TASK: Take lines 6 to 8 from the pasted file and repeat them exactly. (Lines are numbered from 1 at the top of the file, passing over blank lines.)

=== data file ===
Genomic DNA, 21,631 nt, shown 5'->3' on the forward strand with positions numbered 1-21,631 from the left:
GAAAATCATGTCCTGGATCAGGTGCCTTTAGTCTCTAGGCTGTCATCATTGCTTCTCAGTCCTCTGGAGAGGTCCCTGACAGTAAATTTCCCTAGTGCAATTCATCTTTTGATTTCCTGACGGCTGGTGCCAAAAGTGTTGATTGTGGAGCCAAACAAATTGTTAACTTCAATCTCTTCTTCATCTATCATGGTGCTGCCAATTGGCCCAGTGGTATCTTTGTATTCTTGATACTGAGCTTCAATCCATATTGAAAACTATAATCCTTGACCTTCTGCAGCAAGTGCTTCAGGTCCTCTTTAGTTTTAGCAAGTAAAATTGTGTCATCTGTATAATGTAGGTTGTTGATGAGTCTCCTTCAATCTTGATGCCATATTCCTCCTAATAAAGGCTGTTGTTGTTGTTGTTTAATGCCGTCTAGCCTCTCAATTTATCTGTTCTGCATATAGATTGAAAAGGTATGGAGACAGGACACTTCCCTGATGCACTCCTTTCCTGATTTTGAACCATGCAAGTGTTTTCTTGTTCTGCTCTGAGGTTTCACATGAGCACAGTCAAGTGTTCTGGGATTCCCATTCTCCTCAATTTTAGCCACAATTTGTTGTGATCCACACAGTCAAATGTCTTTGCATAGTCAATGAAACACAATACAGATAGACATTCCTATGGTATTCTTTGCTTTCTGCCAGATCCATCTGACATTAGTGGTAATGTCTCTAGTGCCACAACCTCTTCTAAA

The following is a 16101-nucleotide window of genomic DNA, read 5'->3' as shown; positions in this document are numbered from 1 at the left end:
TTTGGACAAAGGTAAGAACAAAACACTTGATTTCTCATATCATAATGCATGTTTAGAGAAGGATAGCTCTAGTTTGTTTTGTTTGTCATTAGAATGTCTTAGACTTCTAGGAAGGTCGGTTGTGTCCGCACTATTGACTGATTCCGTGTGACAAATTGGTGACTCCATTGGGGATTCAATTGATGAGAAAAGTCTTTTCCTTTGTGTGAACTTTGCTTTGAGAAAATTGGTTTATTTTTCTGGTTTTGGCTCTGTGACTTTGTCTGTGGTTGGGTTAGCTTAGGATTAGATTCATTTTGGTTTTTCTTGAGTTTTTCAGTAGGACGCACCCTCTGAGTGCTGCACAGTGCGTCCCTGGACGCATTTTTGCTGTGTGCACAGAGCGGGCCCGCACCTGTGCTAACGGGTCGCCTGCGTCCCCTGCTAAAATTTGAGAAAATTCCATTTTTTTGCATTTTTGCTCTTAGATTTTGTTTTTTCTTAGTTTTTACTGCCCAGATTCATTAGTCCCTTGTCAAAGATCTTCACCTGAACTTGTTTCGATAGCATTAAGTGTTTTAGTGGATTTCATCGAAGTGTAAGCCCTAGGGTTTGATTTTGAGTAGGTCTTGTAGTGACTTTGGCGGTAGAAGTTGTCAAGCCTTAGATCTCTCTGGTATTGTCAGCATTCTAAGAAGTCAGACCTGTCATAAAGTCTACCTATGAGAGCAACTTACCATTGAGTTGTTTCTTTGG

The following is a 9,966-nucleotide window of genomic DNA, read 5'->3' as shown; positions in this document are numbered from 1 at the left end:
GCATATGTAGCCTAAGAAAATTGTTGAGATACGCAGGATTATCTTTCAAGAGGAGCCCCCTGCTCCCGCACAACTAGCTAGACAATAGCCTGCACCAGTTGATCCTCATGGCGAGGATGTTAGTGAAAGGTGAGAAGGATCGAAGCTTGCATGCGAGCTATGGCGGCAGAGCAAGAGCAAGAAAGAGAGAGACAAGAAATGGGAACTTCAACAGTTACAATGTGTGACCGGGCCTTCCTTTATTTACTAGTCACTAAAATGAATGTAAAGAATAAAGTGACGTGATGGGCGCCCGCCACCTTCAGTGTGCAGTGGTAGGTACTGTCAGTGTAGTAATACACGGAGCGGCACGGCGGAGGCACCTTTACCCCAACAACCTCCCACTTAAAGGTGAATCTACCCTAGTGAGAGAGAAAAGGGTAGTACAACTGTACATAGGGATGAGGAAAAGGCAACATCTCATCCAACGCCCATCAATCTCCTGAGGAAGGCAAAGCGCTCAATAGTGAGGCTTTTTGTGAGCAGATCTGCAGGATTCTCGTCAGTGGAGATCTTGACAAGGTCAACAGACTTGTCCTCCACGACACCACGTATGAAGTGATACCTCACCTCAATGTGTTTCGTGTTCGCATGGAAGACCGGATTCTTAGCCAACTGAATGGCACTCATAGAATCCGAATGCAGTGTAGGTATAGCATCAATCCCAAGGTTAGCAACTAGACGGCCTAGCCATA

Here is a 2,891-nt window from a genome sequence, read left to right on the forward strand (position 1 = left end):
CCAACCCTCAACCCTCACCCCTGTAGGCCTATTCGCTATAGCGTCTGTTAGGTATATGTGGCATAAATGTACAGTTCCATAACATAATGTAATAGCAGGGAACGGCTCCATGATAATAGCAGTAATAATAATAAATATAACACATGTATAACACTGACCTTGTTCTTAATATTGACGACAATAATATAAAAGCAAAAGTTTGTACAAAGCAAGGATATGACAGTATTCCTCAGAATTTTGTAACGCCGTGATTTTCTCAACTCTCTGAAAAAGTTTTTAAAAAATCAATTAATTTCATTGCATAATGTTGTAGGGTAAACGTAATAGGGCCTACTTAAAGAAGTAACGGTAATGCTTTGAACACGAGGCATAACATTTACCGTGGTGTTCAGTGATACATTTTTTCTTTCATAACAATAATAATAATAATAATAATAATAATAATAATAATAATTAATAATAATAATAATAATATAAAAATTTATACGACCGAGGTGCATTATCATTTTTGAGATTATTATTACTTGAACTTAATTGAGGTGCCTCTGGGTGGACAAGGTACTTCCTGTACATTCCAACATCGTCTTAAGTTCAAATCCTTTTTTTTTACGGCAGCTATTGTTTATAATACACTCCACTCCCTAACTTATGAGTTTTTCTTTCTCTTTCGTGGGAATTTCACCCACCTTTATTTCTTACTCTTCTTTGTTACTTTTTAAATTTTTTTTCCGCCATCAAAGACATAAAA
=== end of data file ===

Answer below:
GCATATGTAGCCTAAGAAAATTGTTGAGATACGCAGGATTATCTTTCAAGAGGAGCCCCCTGCTCCCGCACAACTAGCTAGACAATAGCCTGCACCAGTTGATCCTCATGGCGAGGATGTTAGTGAAAGGTGAGAAGGATCGAAGCTTGCATGCGAGCTATGGCGGCAGAGCAAGAGCAAGAAAGAGAGAGACAAGAAATGGGAACTTCAACAGTTACAATGTGTGACCGGGCCTTCCTTTATTTACTAGTCACTAAAATGAATGTAAAGAATAAAGTGACGTGATGGGCGCCCGCCACCTTCAGTGTGCAGTGGTAGGTACTGTCAGTGTAGTAATACACGGAGCGGCACGGCGGAGGCACCTTTACCCCAACAACCTCCCACTTAAAGGTGAATCTACCCTAGTGAGAGAGAAAAGGGTAGTACAACTGTACATAGGGATGAGGAAAAGGCAACATCTCATCCAACGCCCATCAATCTCCTGAGGAAGGCAAAGCGCTCAATAGTGAGGCTTTTTGTGAGCAGATCTGCAGGATTCTCGTCAGTGGAGATCTTGACAAGGTCAACAGACTTGTCCTCCACGACACCACGTATGAAGTGATACCTCACCTCAATGTGTTTCGTGTTCGCATGGAAGACCGGATTCTTAGCCAACTGAATGGCACTCATAGAATCCGAATGCAGTGTAGGTATAGCATCAATCCCAAGGTTAGCAACTAGACGGCCTAGCCATA

Here is a 2,891-nt window from a genome sequence, read left to right on the forward strand (position 1 = left end):
CCAACCCTCAACCCTCACCCCTGTAGGCCTATTCGCTATAGCGTCTGTTAGGTATATGTGGCATAAATGTACAGTTCCATAACATAATGTAATAGCAGGGAACGGCTCCATGATAATAGCAGTAATAATAATAAATATAACACATGTATAACACTGACCTTGTTCTTAATATTGACGACAATAATATAAAAGCAAAAGTTTGTACAAAGCAAGGATATGACAGTATTCCTCAGAATTTTGTAACGCCGTGATTTTCTCAACTCTCTGAAAAAGTTTTTAAAAAATCAATTAATTTCATTGCATAATGTTGTAGGGTAAACGTAATAGGGCCTACTTAAAGAAGTAACGGTAATGCTTTGAACACGAGGCATAACATTTACCGTGGTGTTCAGTGATACATTTTTTCTTTCATAACAATAATAATAATAATAATAATAATAATAATAATAATAATTAATAATAATAATAATAATATAAAAATTTATACGACCGAGGTGCATTATCATTTTTGAGATTATTATTACTTGAACTTAATTGAGGTGCCTCTGGGTGGACAAGGTACTTCCTGTACATTCCAACATCGTCTTAAGTTCAAATCCTTTTTTTTTACGGCAGCTATTGTTTATAATACACTCCACTCCCTAACTTATGAGTTTTTCTTTCTCTTTCGTGGGAATTTCACCCACCTTTATTTCTTACTCTTCTTTGTTACTTTTTAAATTTTTTTTCCGCCATCAAAGACATAAAA